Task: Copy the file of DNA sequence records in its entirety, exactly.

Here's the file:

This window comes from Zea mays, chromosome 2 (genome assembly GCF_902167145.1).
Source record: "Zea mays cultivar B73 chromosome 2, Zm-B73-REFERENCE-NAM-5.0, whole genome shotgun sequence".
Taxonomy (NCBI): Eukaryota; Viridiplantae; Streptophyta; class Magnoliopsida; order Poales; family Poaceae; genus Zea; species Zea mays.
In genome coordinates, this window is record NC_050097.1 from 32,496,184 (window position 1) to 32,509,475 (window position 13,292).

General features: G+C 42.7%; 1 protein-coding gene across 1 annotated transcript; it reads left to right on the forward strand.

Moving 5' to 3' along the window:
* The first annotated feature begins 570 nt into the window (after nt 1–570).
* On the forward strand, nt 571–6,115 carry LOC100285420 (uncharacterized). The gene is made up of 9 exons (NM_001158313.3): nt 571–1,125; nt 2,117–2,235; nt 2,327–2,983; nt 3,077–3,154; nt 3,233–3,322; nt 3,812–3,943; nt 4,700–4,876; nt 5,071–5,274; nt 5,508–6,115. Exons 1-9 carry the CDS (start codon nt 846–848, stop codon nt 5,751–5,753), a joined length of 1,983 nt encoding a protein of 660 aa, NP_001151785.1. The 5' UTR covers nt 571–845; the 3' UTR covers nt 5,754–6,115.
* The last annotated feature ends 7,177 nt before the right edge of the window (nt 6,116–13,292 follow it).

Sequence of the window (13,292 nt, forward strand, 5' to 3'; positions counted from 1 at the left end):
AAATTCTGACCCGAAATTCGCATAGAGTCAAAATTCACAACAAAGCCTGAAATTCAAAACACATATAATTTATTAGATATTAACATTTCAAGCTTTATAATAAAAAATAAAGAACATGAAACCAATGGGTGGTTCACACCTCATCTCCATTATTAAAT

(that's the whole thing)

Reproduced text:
This window comes from Zea mays, chromosome 2 (genome assembly GCF_902167145.1).
Source record: "Zea mays cultivar B73 chromosome 2, Zm-B73-REFERENCE-NAM-5.0, whole genome shotgun sequence".
Taxonomy (NCBI): Eukaryota; Viridiplantae; Streptophyta; class Magnoliopsida; order Poales; family Poaceae; genus Zea; species Zea mays.
In genome coordinates, this window is record NC_050097.1 from 32,496,184 (window position 1) to 32,509,475 (window position 13,292).

General features: G+C 42.7%; 1 protein-coding gene across 1 annotated transcript; it reads left to right on the forward strand.

Moving 5' to 3' along the window:
* The first annotated feature begins 570 nt into the window (after nt 1–570).
* On the forward strand, nt 571–6,115 carry LOC100285420 (uncharacterized). The gene is made up of 9 exons (NM_001158313.3): nt 571–1,125; nt 2,117–2,235; nt 2,327–2,983; nt 3,077–3,154; nt 3,233–3,322; nt 3,812–3,943; nt 4,700–4,876; nt 5,071–5,274; nt 5,508–6,115. Exons 1-9 carry the CDS (start codon nt 846–848, stop codon nt 5,751–5,753), a joined length of 1,983 nt encoding a protein of 660 aa, NP_001151785.1. The 5' UTR covers nt 571–845; the 3' UTR covers nt 5,754–6,115.
* The last annotated feature ends 7,177 nt before the right edge of the window (nt 6,116–13,292 follow it).

Sequence of the window (13,292 nt, forward strand, 5' to 3'; positions counted from 1 at the left end):
AAATTCTGACCCGAAATTCGCATAGAGTCAAAATTCACAACAAAGCCTGAAATTCAAAACACATATAATTTATTAGATATTAACATTTCAAGCTTTATAATAAAAAATAAAGAACATGAAACCAATGGGTGGTTCACACCTCATCTCCATTATTAAAT